Mar 102004
 
Authors: Gabriel Dance

This past Friday, Howard Stern predicted his own national radio

program demise. Stern, known for everything from paying for women’s

breast implants to having a repeating guest known as “Gary the

Retard,” has consistently pushed the limit of the First Amendment

rights.

“The show is over. It’s over,” Stern announced Friday morning on

his show.

If Stern’s prediction does in fact come true, he will be missed

and I will be one of those who will miss him.

Clear Channel Radio has preempted Stern from six stations in

Rochester, N.Y., Fort Lauderdale Fla., Orlando Fla., San Diego,

Pittsburgh and Louisville, Kan. following comments made by a

listener during an interview with Rick Salomon-the same Rick

Salomon who performs on a homemade video with none other than yes,

Paris Hilton. Salomon just seems to keep popping up in

controversial situations, doesn’t he?

Anyhow, a listener called into the show, made a racial slur and

some offensive sexual comments. Is it OK to have that stuff on the

air? No, because the airwaves are free and can be accessed by

children and others who are either too young or stupid to take what

Stern says with a grain of salt. Was it anything more than what

Stern has done in the past? No, it’s just part of a Federal

Communications Commissions crackdown that began steamrolling after

we learned that nipple shields are not just protection for say

She-Ra, Princess of Power.

Stern faces an interesting dilemma due to the nature of his

medium. The radio broadcast waves belong to the people of the U.S.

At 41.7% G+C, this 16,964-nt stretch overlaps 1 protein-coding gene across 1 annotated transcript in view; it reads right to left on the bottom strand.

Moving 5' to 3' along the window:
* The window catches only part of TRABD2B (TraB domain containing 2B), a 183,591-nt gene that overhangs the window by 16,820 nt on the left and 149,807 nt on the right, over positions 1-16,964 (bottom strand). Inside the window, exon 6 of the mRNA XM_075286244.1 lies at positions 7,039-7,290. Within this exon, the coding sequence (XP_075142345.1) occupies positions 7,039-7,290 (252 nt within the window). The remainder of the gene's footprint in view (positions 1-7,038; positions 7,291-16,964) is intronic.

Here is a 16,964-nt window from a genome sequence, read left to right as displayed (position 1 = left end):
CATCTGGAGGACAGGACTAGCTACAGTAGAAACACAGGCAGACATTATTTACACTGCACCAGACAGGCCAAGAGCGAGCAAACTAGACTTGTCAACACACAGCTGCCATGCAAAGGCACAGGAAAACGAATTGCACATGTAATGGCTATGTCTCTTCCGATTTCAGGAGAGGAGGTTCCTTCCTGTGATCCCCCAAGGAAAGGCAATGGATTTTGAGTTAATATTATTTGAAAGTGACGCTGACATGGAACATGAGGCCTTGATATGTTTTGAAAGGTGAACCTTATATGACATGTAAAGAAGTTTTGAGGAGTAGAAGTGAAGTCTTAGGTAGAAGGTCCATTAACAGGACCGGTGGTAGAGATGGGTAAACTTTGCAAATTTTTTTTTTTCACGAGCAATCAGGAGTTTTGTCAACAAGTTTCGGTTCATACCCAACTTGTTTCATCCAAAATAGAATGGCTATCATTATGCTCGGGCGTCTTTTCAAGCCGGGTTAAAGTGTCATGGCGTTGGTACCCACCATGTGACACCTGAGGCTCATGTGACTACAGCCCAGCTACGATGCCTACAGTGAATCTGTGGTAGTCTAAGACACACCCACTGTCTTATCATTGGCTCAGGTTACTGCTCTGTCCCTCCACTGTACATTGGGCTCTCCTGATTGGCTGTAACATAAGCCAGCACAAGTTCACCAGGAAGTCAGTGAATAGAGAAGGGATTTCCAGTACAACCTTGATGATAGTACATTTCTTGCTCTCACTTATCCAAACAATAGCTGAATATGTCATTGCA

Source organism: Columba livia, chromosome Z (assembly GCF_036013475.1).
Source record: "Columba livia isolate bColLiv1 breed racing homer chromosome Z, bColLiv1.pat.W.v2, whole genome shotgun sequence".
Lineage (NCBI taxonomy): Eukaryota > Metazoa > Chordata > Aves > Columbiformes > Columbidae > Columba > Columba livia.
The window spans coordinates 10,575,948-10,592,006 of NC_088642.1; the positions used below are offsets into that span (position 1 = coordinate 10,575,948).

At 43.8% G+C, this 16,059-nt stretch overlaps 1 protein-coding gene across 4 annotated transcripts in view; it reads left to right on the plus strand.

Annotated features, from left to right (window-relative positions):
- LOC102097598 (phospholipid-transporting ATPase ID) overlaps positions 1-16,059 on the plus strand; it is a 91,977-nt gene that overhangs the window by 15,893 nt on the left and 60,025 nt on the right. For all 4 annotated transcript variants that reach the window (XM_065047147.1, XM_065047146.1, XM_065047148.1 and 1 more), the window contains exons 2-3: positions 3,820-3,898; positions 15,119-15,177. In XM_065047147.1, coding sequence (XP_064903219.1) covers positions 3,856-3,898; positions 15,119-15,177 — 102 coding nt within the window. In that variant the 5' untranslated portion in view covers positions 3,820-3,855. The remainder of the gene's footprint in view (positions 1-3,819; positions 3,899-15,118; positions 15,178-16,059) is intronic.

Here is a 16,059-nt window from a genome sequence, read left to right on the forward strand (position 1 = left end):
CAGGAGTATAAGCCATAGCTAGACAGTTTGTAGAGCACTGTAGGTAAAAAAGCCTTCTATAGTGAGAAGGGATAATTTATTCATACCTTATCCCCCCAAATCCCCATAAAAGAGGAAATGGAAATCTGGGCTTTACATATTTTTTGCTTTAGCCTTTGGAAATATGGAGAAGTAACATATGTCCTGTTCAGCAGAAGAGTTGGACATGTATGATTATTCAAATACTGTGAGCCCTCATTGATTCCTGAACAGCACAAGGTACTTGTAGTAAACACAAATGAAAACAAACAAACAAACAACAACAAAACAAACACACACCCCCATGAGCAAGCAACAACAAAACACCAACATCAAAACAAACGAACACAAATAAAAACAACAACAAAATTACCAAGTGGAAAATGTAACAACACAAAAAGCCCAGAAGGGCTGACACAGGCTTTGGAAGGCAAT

and can be accessed, free of charge, by anybody within the range of

a given signal. This makes it possible for children and idiots to

be offended by Stern’s antics. Unfortunately, idiots seem to

pervade the FCC, Clear Channel and the rest of the nation.

Just because the government said there were weapons of mass

destruction doesn’t mean I believed them. Mel Gibson’s father

implying that the holocaust was exaggerated makes me grimace at his

ignorance, but I don’t think he should be gagged. And Howard Stern

recently noting the irony of him looking like Jesus being

persecuted really is laughable. I am not offended by him comparing

himself to Jesus, I’m simply amused.

What really is ironic, however, is the timing of Clear Channel’s

decision to pull Stern from the air. The decision came the day

before John Hogan, head of Clear Channel Radio, was scheduled to

testify before a congressional subcommittee hearing on broadcast

indecency. Clear Channel Communications has what many would call a

mutually beneficial, “I’ll scratch yours,” relationship with the

Bush Administration. These ties cannot be overlooked.

In the end, Stern is – after everything else – only one guy.

Sure a lot of people listen to his radio show, but I’d like to give

the American public a little more credit than it would seem Clear

Channel or the FCC does. When I was a child I didn’t want to listen

to Howard Stern, and even if I did, my folks wouldn’t have gone for

it. By the time I was a teen-ager I had gained the ability to

separate what somebody said from what I did. Stern kept me

entertained for an entire summer at the worst office job ever. Now

that I’m an adult I appreciate that our country was founded on free

speech and Howard Stern, although loud, crass and objectionable, is

just saying what’s on his mind. And that’s alright by me.

 Posted by at 5:00 pm

Sorry, the comment form is closed at this time.